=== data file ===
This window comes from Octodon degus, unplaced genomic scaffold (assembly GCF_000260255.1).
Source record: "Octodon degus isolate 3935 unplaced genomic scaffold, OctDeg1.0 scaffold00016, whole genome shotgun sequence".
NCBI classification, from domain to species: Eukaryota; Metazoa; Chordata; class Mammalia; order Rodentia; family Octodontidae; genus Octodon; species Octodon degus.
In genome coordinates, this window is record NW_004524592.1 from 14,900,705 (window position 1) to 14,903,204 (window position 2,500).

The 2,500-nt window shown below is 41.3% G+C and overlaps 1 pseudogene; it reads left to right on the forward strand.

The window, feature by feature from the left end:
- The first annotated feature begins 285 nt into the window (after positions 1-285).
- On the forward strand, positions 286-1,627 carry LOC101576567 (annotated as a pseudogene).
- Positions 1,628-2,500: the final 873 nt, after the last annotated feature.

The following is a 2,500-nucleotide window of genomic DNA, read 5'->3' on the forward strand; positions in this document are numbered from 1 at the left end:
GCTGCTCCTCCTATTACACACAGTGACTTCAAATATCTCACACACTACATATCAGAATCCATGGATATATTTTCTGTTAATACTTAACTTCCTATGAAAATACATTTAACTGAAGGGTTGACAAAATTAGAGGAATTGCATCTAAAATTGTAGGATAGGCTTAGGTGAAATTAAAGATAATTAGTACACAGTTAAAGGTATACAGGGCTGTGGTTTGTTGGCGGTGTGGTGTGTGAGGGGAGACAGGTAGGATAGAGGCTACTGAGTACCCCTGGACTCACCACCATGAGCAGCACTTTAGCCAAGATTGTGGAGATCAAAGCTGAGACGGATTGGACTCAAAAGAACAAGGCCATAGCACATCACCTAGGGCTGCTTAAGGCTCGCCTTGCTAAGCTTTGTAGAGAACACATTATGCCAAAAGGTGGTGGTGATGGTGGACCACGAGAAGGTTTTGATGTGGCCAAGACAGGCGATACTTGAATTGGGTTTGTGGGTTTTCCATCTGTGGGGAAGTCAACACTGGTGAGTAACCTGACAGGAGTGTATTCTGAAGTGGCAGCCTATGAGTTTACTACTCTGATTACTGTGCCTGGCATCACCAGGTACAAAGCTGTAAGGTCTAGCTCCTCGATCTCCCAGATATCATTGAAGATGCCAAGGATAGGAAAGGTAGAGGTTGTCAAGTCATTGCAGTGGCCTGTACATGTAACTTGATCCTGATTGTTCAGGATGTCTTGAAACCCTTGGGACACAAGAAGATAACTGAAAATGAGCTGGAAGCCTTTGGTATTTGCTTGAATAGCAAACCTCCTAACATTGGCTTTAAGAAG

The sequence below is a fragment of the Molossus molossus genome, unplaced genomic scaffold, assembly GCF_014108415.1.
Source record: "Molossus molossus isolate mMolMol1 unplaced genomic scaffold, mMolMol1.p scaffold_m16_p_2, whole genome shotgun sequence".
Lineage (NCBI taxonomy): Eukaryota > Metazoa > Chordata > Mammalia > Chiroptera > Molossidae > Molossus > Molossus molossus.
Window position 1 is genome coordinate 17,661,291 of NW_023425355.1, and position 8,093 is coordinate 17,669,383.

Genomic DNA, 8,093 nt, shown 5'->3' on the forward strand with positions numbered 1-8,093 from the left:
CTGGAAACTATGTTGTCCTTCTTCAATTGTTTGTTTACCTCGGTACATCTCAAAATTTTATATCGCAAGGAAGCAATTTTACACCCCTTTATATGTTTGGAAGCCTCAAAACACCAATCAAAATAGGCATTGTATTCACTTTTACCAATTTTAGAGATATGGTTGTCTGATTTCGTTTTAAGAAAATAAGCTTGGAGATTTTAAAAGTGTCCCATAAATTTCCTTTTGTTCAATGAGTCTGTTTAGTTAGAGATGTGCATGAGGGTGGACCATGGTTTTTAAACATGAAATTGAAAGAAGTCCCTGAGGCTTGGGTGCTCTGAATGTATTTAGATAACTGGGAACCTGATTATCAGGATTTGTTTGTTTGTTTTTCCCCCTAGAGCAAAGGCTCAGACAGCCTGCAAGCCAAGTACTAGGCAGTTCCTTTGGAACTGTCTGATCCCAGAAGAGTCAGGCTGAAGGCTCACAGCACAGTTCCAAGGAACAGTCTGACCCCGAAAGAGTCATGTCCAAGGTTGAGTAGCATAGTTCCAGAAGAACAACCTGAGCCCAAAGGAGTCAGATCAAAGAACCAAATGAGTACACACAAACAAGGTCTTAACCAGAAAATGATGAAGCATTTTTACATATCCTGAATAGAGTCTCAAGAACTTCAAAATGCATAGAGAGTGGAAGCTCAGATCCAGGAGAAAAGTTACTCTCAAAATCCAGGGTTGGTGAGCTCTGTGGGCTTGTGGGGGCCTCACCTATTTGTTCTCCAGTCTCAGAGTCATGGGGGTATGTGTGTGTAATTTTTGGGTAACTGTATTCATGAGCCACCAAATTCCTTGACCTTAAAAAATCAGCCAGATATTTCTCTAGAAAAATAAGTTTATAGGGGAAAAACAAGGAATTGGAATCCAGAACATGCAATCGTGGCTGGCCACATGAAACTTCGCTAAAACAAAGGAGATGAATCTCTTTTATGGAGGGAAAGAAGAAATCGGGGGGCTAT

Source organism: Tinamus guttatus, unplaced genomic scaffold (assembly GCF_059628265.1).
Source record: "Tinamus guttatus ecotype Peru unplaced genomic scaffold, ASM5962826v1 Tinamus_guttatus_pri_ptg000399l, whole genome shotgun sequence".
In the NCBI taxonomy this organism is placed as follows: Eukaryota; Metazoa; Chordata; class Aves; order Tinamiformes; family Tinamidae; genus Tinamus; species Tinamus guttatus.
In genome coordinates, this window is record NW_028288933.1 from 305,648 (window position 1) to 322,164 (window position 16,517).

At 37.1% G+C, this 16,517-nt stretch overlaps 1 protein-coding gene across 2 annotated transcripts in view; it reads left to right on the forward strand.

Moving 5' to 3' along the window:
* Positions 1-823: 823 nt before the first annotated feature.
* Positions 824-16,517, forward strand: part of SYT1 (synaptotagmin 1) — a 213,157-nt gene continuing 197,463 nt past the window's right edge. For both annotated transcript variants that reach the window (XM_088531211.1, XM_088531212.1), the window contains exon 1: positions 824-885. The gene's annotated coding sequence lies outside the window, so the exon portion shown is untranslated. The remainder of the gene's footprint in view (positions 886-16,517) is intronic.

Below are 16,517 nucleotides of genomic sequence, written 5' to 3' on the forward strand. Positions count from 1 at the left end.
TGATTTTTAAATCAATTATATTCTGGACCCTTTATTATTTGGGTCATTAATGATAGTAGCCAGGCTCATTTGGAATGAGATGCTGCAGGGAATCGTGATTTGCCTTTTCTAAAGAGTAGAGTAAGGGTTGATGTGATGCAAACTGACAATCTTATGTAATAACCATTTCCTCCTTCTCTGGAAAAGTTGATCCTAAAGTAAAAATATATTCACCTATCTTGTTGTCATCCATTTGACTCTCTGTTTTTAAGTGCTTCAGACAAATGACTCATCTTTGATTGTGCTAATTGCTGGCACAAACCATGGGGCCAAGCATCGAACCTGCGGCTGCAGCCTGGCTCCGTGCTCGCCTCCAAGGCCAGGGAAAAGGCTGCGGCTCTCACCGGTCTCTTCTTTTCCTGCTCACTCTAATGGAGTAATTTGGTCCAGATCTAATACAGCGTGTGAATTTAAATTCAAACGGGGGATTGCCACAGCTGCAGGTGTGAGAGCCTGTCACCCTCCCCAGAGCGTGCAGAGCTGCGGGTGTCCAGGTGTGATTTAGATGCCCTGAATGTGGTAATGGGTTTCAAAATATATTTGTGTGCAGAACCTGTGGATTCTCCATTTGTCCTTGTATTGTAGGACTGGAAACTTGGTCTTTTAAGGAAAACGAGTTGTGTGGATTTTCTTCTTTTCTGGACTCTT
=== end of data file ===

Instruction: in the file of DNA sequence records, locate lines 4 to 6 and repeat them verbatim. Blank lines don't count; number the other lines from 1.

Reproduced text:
In genome coordinates, this window is record NW_004524592.1 from 14,900,705 (window position 1) to 14,903,204 (window position 2,500).

The 2,500-nt window shown below is 41.3% G+C and overlaps 1 pseudogene; it reads left to right on the forward strand.

The window, feature by feature from the left end: